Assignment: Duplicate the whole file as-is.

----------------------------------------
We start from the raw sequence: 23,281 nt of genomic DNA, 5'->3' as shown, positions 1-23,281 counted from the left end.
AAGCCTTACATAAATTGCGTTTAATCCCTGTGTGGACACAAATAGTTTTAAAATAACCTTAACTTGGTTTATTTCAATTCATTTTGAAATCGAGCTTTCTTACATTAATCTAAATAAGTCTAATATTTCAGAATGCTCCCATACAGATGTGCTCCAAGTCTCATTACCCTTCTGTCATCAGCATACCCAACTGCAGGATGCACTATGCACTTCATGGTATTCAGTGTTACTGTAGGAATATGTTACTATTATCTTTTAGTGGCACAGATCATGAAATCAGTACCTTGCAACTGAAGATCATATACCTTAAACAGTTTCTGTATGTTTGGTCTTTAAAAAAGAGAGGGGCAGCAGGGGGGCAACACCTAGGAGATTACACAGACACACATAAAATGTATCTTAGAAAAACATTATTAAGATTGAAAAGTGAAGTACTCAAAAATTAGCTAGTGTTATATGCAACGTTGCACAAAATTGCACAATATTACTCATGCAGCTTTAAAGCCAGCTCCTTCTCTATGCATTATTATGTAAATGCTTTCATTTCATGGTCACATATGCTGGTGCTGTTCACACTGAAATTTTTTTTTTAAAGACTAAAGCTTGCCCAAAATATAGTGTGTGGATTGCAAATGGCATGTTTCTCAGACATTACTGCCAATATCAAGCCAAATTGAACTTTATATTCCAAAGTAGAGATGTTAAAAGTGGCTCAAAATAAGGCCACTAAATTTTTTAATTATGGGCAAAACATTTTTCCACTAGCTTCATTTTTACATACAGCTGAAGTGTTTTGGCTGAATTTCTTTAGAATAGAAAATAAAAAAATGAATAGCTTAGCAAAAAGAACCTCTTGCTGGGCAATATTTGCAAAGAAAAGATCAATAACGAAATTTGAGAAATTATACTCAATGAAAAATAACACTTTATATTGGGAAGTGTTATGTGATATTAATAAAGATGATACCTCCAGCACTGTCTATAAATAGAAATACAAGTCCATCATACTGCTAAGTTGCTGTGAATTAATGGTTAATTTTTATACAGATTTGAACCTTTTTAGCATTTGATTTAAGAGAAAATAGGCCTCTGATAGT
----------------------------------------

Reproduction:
We start from the raw sequence: 23,281 nt of genomic DNA, 5'->3' as shown, positions 1-23,281 counted from the left end.
AAGCCTTACATAAATTGCGTTTAATCCCTGTGTGGACACAAATAGTTTTAAAATAACCTTAACTTGGTTTATTTCAATTCATTTTGAAATCGAGCTTTCTTACATTAATCTAAATAAGTCTAATATTTCAGAATGCTCCCATACAGATGTGCTCCAAGTCTCATTACCCTTCTGTCATCAGCATACCCAACTGCAGGATGCACTATGCACTTCATGGTATTCAGTGTTACTGTAGGAATATGTTACTATTATCTTTTAGTGGCACAGATCATGAAATCAGTACCTTGCAACTGAAGATCATATACCTTAAACAGTTTCTGTATGTTTGGTCTTTAAAAAAGAGAGGGGCAGCAGGGGGGCAACACCTAGGAGATTACACAGACACACATAAAATGTATCTTAGAAAAACATTATTAAGATTGAAAAGTGAAGTACTCAAAAATTAGCTAGTGTTATATGCAACGTTGCACAAAATTGCACAATATTACTCATGCAGCTTTAAAGCCAGCTCCTTCTCTATGCATTATTATGTAAATGCTTTCATTTCATGGTCACATATGCTGGTGCTGTTCACACTGAAATTTTTTTTTTAAAGACTAAAGCTTGCCCAAAATATAGTGTGTGGATTGCAAATGGCATGTTTCTCAGACATTACTGCCAATATCAAGCCAAATTGAACTTTATATTCCAAAGTAGAGATGTTAAAAGTGGCTCAAAATAAGGCCACTAAATTTTTTAATTATGGGCAAAACATTTTTCCACTAGCTTCATTTTTACATACAGCTGAAGTGTTTTGGCTGAATTTCTTTAGAATAGAAAATAAAAAAATGAATAGCTTAGCAAAAAGAACCTCTTGCTGGGCAATATTTGCAAAGAAAAGATCAATAACGAAATTTGAGAAATTATACTCAATGAAAAATAACACTTTATATTGGGAAGTGTTATGTGATATTAATAAAGATGATACCTCCAGCACTGTCTATAAATAGAAATACAAGTCCATCATACTGCTAAGTTGCTGTGAATTAATGGTTAATTTTTATACAGATTTGAACCTTTTTAGCATTTGATTTAAGAGAAAATAGGCCTCTGATAGT